ATK Reviews

Dawn Powerwash Is the Magic Eraser of Cleaners

If you’re only using this sprayable dish soap for dishes, you’re missing out.

Published June 27, 2022.

My kitchen has open shelves, which means that anything infrequently used gets an invisible, sticky film of grease and dust that’s nearly impossible to remove. (If you know, you know.)

I’ve tried seemingly everything to get this gunk off, but nothing really does the trick.

But a few months ago, I was helping a friend clean out the kitchen of a house that was going to be sold, and found a spray bottle of Dawn Powerwash under the sink. I decided to bring it home and try it on my sticky shelves.

I sprayed it on, and wiped it off. I was astounded. The grime was gone.

What is this stuff, I wondered? I spoke with Senior Scientist Morgan Brashear of Procter & Gamble’s Home Care department to find out.

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It turns out, Dawn Powerwash was designed for nothing fancier than washing ordinary dishes. Brashear said P&G realized consumers weren’t filling up the sink to soak dishes as they did in previous decades (although we recommend you try it). Instead, most people scrub dishes one-by-one, with the water running. A spritz of a thick, clinging spray that works fast, like Powerwash, makes this style of washing up easier, she said.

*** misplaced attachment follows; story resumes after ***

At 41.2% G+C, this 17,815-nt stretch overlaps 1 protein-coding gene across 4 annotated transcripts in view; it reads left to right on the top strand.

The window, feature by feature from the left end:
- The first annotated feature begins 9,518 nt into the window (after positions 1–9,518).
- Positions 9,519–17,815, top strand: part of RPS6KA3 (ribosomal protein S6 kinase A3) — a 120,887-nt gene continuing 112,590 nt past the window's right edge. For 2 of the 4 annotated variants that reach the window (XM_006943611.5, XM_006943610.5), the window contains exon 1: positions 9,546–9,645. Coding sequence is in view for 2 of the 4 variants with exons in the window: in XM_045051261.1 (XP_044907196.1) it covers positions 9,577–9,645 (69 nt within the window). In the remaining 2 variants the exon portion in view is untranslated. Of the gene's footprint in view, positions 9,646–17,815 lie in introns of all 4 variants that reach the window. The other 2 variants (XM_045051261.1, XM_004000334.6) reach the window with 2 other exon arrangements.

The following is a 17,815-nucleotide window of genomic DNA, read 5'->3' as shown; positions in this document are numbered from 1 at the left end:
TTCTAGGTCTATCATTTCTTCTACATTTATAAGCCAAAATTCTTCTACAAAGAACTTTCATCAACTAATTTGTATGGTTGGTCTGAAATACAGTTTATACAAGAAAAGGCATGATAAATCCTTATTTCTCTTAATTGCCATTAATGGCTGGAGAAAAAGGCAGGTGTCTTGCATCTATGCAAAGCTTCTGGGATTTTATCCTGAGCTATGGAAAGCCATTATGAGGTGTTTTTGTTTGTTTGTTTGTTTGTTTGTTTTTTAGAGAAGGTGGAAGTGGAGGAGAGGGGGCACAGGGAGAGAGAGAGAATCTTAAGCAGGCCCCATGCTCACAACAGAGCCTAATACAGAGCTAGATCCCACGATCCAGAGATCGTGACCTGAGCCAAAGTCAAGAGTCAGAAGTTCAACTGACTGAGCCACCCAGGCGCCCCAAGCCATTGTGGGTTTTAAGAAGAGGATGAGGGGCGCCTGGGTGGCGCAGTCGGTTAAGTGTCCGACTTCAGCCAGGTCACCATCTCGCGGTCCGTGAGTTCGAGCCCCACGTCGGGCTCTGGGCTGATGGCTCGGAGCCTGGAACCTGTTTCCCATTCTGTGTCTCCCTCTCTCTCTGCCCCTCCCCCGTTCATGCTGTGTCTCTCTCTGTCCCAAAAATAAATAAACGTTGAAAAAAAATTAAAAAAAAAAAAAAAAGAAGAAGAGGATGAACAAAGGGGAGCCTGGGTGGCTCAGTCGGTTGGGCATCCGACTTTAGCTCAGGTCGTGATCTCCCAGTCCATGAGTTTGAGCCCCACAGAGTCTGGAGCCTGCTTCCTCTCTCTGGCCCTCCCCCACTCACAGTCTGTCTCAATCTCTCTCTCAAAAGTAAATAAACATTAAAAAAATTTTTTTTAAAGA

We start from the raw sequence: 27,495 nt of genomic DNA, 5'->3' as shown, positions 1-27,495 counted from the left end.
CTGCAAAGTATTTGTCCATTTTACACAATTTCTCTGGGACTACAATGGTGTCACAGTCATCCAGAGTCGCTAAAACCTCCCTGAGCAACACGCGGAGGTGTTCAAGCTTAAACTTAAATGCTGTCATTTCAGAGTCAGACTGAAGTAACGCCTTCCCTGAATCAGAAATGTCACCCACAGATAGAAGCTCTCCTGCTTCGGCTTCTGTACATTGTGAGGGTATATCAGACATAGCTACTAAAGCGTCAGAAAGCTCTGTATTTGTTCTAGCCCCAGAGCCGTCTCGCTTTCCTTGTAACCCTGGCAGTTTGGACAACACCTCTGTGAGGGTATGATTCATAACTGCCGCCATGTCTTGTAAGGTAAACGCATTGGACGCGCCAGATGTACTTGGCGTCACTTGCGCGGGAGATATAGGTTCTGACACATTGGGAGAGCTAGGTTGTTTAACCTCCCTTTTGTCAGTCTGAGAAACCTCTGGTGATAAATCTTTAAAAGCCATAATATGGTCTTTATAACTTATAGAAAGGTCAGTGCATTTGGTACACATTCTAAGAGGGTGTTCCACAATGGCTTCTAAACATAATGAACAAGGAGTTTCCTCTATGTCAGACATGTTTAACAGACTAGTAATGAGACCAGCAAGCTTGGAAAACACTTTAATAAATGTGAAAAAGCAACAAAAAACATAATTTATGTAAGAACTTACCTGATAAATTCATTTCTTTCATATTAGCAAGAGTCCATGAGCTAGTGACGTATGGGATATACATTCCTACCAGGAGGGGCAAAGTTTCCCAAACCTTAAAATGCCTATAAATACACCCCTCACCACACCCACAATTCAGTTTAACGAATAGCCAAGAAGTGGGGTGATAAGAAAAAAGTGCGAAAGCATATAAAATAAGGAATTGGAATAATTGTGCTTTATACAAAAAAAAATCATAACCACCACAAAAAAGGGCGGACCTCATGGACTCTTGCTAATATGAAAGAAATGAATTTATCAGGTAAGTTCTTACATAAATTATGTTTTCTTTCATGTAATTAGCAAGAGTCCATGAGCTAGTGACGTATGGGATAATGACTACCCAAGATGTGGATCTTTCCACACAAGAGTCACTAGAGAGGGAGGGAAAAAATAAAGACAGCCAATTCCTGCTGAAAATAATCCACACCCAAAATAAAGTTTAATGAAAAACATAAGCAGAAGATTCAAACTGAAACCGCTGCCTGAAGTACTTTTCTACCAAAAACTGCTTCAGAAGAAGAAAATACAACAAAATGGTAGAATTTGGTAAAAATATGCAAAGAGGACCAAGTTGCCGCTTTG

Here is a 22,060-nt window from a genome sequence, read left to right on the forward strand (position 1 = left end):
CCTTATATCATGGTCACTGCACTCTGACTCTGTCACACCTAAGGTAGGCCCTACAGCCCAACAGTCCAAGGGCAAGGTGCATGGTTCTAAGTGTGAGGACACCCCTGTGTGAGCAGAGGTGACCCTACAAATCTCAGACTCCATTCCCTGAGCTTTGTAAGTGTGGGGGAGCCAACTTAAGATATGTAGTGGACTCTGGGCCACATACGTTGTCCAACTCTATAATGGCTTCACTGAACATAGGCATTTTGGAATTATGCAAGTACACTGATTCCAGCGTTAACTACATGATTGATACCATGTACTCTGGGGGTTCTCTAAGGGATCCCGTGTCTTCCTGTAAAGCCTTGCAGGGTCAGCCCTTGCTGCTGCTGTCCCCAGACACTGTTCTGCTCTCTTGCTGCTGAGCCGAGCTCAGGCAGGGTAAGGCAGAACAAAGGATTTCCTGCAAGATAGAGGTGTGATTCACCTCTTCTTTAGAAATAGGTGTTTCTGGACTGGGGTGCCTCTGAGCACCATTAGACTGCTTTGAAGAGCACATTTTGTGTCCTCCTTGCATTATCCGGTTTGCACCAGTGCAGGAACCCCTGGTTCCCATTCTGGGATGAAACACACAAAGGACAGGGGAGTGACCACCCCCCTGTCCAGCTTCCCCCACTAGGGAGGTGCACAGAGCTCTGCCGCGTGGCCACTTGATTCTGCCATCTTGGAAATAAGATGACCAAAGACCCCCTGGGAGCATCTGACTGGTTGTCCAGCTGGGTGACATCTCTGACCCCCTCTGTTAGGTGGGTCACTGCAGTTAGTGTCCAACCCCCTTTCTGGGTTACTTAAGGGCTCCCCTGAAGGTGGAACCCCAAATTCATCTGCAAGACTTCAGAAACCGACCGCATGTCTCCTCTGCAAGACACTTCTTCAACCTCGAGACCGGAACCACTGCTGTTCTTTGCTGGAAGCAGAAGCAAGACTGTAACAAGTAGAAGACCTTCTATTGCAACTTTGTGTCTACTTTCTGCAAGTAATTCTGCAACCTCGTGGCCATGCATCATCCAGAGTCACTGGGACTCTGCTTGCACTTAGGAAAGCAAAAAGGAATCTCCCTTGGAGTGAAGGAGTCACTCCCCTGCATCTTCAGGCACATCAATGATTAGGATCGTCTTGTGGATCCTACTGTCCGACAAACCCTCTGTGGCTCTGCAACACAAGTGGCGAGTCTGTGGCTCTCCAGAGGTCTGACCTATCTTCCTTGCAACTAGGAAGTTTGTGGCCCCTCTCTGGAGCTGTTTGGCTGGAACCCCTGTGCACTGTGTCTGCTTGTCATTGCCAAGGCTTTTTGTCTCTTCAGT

Personally, I think it’s overkill to use this on run-of-the-mill dirty dishes. Powerwash contains several strong solvents, chelants, and high-alkaline ingredients that help it cling and decimate dirt—it’s absolutely not regular Dawn dish soap in a pump spray bottle (as internet rumor has it). When I need to rid my dishes of stubborn stuck-on food, I’ll just give ‘em a soak. 

But that doesn’t mean I don’t think it’s worth keeping in your kitchen. Ever since I encountered it, I’ve been trying it on everything that needs a serious cleaning. And boy has it worked. It's like the Magic Eraser of cleaners (another handy item to tackle hard-to-clean items).

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An old white plastic coffee maker that was brown with use came out like new: spotless and pearly white. Tea stains inside cups vanished. Grime on the stove hood? Spritz, wipe—gone. My husband even (successfully!) used it to clean the clogged spray head of our garden hose. According to Brashear, the only surface to avoid is marble, because the chelant binds to calcium carbonate in marble and dissolves it. 

Some quibbles: I don’t think it does a great job on the bottoms of my scorched stainless steel pans; for that, I’ll stick to Bar Keeper’s Friend. And I don't love the smell; I definitely prefer the light pear scent of the “Free & Clear” Powerwash over the (let’s call it “assertive”) fragrance of the blue-colored “Fresh Scent” option. 

But when I need to strong-arm some persistent gunk out of my kitchen gear, I’m grabbing the Powerwash. My open shelves have never been so sparkling. 

Photo credit: Procter & Gamble

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